It is for that reason that I consider this Bard on the Beach production of Measure for Measure a twofer. For the price of one admission ticket you get two plays. One is a serious intellectual pursuit that will set you thinking and the other an extremely funny, lively musical in which Lois Anderson is the Queen of the Night.
Actor and Director (so many of Bard players are both and not only that many are also musicians) John Murphy has a love for jazz so he switched Shakespeare’s location for the play from Vienna to New Orleans and with Anthony Pavlic he composed music influenced by blues and Dixieland. One song which Murphy told me is simply called Isabella’s Song (sung by Isabella, Sereana Malani) is a killer song which I would have sworn was a long lost Gershwin. What helped Isabella’s Song and every entry of Searana Malani to the set, were the two costumes (one white, one pink) designed by Costume Designer Mara Gottler who would make of us all as Angelo says:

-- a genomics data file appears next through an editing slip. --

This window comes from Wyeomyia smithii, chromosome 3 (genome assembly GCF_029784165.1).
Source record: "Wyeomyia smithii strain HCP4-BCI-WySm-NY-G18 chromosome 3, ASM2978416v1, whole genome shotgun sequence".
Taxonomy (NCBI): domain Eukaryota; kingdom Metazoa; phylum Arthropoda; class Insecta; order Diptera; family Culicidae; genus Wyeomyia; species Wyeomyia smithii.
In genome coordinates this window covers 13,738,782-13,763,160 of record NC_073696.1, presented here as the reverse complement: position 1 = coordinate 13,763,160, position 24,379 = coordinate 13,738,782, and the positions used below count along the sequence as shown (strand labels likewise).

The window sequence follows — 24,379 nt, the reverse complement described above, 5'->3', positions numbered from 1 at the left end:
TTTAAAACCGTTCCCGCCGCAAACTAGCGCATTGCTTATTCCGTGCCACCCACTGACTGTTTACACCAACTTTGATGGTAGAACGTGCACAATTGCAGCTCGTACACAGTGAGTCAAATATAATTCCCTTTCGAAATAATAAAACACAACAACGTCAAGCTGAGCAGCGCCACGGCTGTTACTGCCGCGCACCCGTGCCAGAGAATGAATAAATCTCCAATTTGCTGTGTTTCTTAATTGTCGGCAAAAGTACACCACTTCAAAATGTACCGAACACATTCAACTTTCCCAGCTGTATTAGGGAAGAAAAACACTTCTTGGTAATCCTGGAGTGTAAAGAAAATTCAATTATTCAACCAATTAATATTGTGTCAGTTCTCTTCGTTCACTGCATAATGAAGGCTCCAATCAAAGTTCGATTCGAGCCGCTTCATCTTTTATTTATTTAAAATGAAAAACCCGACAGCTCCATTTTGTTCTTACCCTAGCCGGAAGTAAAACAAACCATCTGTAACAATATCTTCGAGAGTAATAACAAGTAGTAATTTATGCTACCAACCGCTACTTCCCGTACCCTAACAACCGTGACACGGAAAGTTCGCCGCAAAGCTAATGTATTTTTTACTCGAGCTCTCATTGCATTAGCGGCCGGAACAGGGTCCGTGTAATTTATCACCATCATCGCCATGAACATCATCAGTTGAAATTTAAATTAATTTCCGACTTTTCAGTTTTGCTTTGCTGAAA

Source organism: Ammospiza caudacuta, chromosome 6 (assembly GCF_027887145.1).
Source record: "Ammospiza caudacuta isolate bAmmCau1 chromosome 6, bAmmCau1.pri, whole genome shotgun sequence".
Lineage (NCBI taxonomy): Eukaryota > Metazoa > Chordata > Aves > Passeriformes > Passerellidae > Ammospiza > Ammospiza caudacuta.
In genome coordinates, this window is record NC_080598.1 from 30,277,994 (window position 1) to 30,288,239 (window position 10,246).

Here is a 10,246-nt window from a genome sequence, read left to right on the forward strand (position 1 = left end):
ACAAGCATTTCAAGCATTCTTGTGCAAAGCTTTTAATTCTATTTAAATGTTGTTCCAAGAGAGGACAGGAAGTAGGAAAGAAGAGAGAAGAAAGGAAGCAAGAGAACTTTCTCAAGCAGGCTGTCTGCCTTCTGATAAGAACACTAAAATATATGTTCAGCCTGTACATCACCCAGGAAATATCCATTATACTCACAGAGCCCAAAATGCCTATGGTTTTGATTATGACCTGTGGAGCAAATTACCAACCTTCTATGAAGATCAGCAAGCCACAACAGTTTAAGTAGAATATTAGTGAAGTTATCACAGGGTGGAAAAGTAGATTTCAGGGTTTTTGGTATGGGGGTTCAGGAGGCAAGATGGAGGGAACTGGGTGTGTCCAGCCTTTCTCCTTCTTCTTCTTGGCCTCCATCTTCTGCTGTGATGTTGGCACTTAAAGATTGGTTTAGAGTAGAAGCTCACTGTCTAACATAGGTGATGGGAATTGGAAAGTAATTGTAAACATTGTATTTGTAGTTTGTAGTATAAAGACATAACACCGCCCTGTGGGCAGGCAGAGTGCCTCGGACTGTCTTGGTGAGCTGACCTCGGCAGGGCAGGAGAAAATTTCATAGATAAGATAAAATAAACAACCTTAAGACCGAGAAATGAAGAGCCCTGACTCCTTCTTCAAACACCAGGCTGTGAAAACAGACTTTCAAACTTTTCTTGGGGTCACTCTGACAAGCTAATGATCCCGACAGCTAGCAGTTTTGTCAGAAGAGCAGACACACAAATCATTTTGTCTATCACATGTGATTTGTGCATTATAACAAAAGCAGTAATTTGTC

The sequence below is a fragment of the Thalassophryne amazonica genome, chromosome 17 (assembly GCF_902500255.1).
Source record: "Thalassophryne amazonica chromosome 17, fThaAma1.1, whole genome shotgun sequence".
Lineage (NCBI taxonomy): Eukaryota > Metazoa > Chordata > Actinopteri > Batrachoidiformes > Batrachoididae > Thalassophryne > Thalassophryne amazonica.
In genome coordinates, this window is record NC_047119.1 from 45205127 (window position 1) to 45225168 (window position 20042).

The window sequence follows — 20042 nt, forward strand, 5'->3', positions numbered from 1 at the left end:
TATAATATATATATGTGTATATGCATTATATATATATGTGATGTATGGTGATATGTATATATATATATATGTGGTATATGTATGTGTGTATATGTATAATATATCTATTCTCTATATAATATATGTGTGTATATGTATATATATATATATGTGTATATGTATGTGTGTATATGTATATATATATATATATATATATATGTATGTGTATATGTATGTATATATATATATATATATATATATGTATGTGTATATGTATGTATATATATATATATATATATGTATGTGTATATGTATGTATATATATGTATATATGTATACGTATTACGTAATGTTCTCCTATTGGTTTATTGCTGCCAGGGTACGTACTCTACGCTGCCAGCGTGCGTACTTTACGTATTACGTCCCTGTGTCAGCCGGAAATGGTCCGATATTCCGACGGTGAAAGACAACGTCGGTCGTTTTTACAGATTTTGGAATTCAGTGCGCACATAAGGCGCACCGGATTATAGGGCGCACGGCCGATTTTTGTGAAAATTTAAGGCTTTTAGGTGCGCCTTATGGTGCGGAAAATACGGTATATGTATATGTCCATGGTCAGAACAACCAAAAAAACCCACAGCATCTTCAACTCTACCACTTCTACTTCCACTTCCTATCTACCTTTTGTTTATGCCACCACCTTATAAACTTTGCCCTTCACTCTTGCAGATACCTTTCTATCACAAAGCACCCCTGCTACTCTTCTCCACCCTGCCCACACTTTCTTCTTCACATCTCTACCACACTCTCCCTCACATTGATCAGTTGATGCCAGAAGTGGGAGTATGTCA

Never could the strumpet
With all her double vigour, art and nature,
Once stir my temper: but this virtuous maid
Subdues me quite.
The musicians in this production are also actors or perhaps you might want to reverse that. Anton Lipovesky, Lucio, (a composer in his own right) played a mean banjo, Benjamin Elliott, Froth/Bernardine, was great sitting or standing on the upright piano and not bad with the accordion (I hate this instrument). It was nice to see Dustin Freeland on a tuba (how often do you get to hear this instrument in a small ensemble?), Chris Cochrane on clarinet and Luc Roderique (who plays the soon to lose his head Claudio, was pretty good on the snare drum and playing it while standing.